Tuesday, January 17, 2012

Let’s Change Things Up – NOT

The start of a new year, and the call for revolution—err resolutions—begins. Since we’re Americans, we usually want to make it something big or do something more.  But, really, it’s the small, consistent, daily changes that have the most impact. That doesn’t, however, make them easier. 

Much of my training for an Ayurvedic Yoga Specialist certification focused around the value and health benefits of establishing a nourishing daily routine.  Ayurveda (“science of life”) is a holistic self-healing tradition from India.  And dinacharya, or syncing your everyday activities with the natural rhythms of the sun, moon, and seasonal cycles, is at the heart of an Ayurvedic practice.  This creates balance, prevents disease, and supports a calm mind.

When treating individuals in an Ayurvedic setting, there can be a lot of resistance when asking them to change some part of their daily routine to benefit a targeted health concern.  As our instructor often reminded, “people don’t like it when you mess with their food” or most anything else for that matter.  I know I don’t.  A change in daily habits is nearly impossible without a mind makeover and persistence.  

Here’s Anne Lamott on the subject: “I’ve always said that everything I’ve let go of has claw marks on it." So, why cling to old habits when change can often produce such, well, wonderful results? 

Change—that which we seek and that which comes unbidden—tends to tip us off balance, creating at least in the short term an uncomfortable emotional or physical vulnerability.  Finding balance in these moments of transition can be practiced and supported through both yoga and nurturing physical activities.  And often, we need to be prepared to simply open and allow things to unfold. 

Add one or more of these to your daily routine to calm and balance the mind and body as you make your way through your own small revolution:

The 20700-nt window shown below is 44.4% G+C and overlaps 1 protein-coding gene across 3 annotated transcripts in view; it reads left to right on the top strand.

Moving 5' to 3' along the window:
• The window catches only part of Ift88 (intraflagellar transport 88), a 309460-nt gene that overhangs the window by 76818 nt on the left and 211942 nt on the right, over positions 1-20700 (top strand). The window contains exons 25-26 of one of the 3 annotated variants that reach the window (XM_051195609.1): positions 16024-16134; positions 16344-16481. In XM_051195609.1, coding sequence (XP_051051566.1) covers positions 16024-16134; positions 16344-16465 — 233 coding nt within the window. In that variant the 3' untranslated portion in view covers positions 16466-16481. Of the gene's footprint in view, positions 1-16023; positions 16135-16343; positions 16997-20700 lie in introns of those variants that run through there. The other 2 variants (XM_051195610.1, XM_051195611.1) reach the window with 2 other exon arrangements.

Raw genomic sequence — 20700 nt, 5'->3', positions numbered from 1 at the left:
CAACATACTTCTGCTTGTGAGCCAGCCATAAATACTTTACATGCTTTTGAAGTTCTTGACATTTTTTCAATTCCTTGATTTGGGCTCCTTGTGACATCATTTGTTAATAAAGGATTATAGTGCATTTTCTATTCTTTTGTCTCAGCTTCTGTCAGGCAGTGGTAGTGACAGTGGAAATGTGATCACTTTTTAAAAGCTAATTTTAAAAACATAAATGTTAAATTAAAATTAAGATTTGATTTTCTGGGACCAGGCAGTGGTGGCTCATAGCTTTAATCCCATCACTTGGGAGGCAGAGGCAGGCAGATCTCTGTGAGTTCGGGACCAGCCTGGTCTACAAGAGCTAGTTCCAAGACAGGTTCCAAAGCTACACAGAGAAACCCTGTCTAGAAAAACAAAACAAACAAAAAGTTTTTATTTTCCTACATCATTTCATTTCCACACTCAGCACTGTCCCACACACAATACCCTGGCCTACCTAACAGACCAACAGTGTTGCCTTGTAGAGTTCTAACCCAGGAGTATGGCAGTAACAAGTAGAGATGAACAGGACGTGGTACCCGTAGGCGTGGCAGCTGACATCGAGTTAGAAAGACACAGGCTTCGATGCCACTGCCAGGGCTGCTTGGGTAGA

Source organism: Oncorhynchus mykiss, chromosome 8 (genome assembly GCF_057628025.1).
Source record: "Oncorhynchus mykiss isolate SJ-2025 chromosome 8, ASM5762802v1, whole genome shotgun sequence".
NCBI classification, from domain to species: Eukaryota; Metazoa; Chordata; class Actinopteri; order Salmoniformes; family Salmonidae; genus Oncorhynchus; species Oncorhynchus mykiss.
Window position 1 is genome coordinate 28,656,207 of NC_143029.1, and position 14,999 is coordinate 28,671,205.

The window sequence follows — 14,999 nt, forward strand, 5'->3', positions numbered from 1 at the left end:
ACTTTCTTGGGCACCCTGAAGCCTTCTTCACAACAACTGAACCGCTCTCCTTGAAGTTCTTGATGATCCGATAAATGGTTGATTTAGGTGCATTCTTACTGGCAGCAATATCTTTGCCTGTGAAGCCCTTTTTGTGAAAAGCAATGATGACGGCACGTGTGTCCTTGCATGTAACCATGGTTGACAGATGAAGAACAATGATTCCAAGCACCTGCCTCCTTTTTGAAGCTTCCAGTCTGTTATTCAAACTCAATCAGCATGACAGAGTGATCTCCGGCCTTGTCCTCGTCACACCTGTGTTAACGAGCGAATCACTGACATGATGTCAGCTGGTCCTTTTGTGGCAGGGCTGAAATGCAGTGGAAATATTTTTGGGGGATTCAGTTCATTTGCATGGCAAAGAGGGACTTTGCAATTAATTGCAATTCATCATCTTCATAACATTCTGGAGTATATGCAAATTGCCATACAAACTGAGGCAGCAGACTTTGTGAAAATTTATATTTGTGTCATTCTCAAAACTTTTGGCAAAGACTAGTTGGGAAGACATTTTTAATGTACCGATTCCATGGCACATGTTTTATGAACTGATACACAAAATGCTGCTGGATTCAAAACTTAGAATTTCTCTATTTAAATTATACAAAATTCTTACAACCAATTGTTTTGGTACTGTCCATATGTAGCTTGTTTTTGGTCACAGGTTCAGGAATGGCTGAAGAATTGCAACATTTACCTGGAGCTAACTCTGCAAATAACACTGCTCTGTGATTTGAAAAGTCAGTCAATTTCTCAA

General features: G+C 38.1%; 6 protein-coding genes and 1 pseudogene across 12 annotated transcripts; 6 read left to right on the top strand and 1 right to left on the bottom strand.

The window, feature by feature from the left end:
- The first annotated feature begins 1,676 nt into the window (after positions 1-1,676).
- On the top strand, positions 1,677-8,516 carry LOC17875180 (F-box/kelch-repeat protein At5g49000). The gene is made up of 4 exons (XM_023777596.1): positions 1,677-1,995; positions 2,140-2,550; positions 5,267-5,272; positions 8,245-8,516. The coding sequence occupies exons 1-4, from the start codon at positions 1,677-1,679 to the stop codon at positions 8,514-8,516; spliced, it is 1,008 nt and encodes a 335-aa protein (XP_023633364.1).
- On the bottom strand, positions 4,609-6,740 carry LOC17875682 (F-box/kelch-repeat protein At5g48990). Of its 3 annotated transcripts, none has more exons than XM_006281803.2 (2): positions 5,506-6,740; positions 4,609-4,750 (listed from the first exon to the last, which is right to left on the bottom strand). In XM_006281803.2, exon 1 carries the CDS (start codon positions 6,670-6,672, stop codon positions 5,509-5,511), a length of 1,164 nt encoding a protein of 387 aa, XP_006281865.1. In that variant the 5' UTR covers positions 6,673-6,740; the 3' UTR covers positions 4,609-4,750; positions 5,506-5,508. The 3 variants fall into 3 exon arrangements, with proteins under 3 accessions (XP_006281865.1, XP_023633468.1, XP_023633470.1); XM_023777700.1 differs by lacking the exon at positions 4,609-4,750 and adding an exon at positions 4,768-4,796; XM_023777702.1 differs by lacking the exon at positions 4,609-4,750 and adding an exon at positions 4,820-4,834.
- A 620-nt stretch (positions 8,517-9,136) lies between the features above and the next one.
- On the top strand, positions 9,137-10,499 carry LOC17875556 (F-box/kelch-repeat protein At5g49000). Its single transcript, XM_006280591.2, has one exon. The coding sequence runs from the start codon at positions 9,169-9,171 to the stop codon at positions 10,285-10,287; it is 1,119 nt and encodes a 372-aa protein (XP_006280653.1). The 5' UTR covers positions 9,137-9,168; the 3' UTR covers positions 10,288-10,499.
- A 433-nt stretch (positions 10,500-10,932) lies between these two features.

• Daily nasya oil - this is simply applying an herbal-infused oil in to the nostrils. Since the nose is the doorway to the brain, it has the benefit of creating a sense of calm and clarity in the mind.  It also relieves dryness in the nasal passages, allergy and cold symptoms, and headaches.  This is a personal favorite in my daily routine with benefits that build over time.  Learn more
  • Alternate nostril breathing (nadi shodhana) – nadi shodhana is a cleansing and balancing breath that unlocks the flow of vital energy by passing the breath through one nostril and then the other.  This breathing practice, or pranayama, calms the nervous system, helps balance hormones, and is great as a prelude to meditation. Harmonizing the body’s flow of energy is a strong, daily stabilizing force.  Here’show to do it
  • Tree pose(vrksasana) – this is a powerful standing pose (photo above) that helps to solidify you (mind and body) to the earth, much like a rooted tree.  Use this pose to help stay grounded and confident in the midst of change. In tree pose, the muscles of the standing leg and foot are in a kind of dance to keep the body moving upward.  Balance, whether in the body or emotions, is a steady process of continuing to find your center of gravity.